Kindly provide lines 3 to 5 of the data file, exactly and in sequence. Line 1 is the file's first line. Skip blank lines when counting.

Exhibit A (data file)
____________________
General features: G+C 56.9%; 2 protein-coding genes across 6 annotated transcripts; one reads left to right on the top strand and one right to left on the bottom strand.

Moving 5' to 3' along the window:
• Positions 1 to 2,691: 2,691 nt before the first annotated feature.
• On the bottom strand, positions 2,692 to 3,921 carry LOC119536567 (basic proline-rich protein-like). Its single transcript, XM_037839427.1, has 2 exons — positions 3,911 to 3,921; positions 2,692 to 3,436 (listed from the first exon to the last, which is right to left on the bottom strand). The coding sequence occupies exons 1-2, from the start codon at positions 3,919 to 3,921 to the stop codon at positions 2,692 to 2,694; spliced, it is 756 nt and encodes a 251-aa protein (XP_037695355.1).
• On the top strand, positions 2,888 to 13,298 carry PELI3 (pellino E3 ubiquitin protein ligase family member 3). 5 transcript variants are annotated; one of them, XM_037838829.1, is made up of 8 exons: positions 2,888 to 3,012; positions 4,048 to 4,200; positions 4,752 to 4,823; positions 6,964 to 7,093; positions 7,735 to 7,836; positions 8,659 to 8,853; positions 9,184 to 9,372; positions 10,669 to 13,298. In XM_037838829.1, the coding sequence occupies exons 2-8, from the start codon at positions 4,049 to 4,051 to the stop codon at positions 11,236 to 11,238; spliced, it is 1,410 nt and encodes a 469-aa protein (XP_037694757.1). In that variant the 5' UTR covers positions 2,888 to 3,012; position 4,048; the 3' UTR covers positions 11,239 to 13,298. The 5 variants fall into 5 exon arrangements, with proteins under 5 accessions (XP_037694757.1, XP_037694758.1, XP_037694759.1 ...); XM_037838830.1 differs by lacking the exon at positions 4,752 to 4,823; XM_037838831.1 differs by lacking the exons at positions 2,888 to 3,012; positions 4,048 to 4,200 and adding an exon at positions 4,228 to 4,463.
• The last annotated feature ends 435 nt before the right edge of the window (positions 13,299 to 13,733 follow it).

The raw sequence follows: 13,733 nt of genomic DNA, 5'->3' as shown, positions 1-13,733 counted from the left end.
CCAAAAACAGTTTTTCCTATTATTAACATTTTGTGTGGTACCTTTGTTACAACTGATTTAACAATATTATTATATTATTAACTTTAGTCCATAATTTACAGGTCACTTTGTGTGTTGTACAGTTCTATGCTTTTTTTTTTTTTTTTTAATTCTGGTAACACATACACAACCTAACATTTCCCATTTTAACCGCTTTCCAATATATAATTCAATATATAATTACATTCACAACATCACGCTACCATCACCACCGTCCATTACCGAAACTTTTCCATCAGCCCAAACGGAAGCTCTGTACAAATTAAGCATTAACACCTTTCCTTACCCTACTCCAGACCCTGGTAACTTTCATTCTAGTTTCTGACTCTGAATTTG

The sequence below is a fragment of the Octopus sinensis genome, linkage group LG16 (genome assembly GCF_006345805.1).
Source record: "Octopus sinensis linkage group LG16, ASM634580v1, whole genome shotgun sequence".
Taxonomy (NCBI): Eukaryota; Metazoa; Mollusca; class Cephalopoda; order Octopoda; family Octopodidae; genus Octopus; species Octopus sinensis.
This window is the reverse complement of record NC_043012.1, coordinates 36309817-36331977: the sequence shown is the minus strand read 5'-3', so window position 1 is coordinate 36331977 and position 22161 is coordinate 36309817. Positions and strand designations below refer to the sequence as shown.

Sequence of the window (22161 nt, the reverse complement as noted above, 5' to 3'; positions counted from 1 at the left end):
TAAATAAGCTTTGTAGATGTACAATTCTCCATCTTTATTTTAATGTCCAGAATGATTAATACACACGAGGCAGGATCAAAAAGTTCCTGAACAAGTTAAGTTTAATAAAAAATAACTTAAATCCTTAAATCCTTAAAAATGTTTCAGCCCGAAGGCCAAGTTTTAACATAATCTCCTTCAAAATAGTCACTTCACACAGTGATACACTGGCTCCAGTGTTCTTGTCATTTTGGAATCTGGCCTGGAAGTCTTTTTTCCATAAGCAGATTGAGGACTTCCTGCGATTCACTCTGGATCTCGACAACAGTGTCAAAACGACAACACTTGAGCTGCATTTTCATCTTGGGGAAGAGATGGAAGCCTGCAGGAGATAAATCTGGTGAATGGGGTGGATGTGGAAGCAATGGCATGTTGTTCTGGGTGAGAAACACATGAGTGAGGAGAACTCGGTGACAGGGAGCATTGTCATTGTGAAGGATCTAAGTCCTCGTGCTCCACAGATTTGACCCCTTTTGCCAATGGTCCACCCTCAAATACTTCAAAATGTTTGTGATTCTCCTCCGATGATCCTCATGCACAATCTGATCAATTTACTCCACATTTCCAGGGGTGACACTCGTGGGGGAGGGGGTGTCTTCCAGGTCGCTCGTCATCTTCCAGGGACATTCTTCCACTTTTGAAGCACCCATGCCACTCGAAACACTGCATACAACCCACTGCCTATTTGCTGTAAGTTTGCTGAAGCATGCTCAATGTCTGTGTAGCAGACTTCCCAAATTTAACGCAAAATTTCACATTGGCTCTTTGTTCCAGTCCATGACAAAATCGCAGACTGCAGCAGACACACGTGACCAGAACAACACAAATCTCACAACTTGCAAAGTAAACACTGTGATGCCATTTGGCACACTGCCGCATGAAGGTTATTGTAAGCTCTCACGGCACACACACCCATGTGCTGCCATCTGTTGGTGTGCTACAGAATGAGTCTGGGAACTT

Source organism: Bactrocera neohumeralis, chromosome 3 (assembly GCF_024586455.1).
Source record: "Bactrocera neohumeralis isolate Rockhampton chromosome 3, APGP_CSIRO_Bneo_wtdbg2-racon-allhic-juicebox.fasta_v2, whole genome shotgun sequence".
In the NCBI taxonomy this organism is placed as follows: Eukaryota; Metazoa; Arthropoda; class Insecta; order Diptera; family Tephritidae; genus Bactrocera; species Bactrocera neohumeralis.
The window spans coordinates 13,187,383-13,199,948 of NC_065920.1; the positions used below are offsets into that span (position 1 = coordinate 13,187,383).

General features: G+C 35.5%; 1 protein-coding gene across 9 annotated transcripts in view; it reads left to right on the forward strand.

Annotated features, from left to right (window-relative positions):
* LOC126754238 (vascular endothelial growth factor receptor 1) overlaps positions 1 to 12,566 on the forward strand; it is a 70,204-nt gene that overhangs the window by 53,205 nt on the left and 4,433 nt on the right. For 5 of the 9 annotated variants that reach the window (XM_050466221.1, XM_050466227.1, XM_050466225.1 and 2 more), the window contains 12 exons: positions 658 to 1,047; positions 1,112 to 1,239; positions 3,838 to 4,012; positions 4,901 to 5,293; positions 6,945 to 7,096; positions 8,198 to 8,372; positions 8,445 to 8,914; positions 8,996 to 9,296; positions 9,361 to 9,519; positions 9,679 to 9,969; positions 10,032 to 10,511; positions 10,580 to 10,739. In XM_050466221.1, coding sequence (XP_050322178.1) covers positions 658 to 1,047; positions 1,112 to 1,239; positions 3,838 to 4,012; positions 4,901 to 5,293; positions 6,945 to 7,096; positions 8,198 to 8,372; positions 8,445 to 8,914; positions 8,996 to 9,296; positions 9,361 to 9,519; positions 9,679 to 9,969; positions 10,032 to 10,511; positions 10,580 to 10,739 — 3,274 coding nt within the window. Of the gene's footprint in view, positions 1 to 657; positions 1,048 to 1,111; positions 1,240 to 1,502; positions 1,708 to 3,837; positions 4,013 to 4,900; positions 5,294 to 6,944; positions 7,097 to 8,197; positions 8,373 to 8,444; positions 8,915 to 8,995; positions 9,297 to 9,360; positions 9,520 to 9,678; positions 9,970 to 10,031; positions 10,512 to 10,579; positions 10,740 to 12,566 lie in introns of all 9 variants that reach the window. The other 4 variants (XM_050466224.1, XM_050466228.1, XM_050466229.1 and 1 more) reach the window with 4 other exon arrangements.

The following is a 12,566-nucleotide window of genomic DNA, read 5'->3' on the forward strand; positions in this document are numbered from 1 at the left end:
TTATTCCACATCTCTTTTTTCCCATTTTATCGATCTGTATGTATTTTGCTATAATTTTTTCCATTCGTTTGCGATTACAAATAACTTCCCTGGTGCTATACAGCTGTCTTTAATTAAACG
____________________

• Positions 1 to 2,691: 2,691 nt before the first annotated feature.
• On the bottom strand, positions 2,692 to 3,921 carry LOC119536567 (basic proline-rich protein-like). Its single transcript, XM_037839427.1, has 2 exons — positions 3,911 to 3,921; positions 2,692 to 3,436 (listed from the first exon to the last, which is right to left on the bottom strand). The coding sequence occupies exons 1-2, from the start codon at positions 3,919 to 3,921 to the stop codon at positions 2,692 to 2,694; spliced, it is 756 nt and encodes a 251-aa protein (XP_037695355.1).
• On the top strand, positions 2,888 to 13,298 carry PELI3 (pellino E3 ubiquitin protein ligase family member 3). 5 transcript variants are annotated; one of them, XM_037838829.1, is made up of 8 exons: positions 2,888 to 3,012; positions 4,048 to 4,200; positions 4,752 to 4,823; positions 6,964 to 7,093; positions 7,735 to 7,836; positions 8,659 to 8,853; positions 9,184 to 9,372; positions 10,669 to 13,298. In XM_037838829.1, the coding sequence occupies exons 2-8, from the start codon at positions 4,049 to 4,051 to the stop codon at positions 11,236 to 11,238; spliced, it is 1,410 nt and encodes a 469-aa protein (XP_037694757.1). In that variant the 5' UTR covers positions 2,888 to 3,012; position 4,048; the 3' UTR covers positions 11,239 to 13,298. The 5 variants fall into 5 exon arrangements, with proteins under 5 accessions (XP_037694757.1, XP_037694758.1, XP_037694759.1 ...); XM_037838830.1 differs by lacking the exon at positions 4,752 to 4,823; XM_037838831.1 differs by lacking the exons at positions 2,888 to 3,012; positions 4,048 to 4,200 and adding an exon at positions 4,228 to 4,463.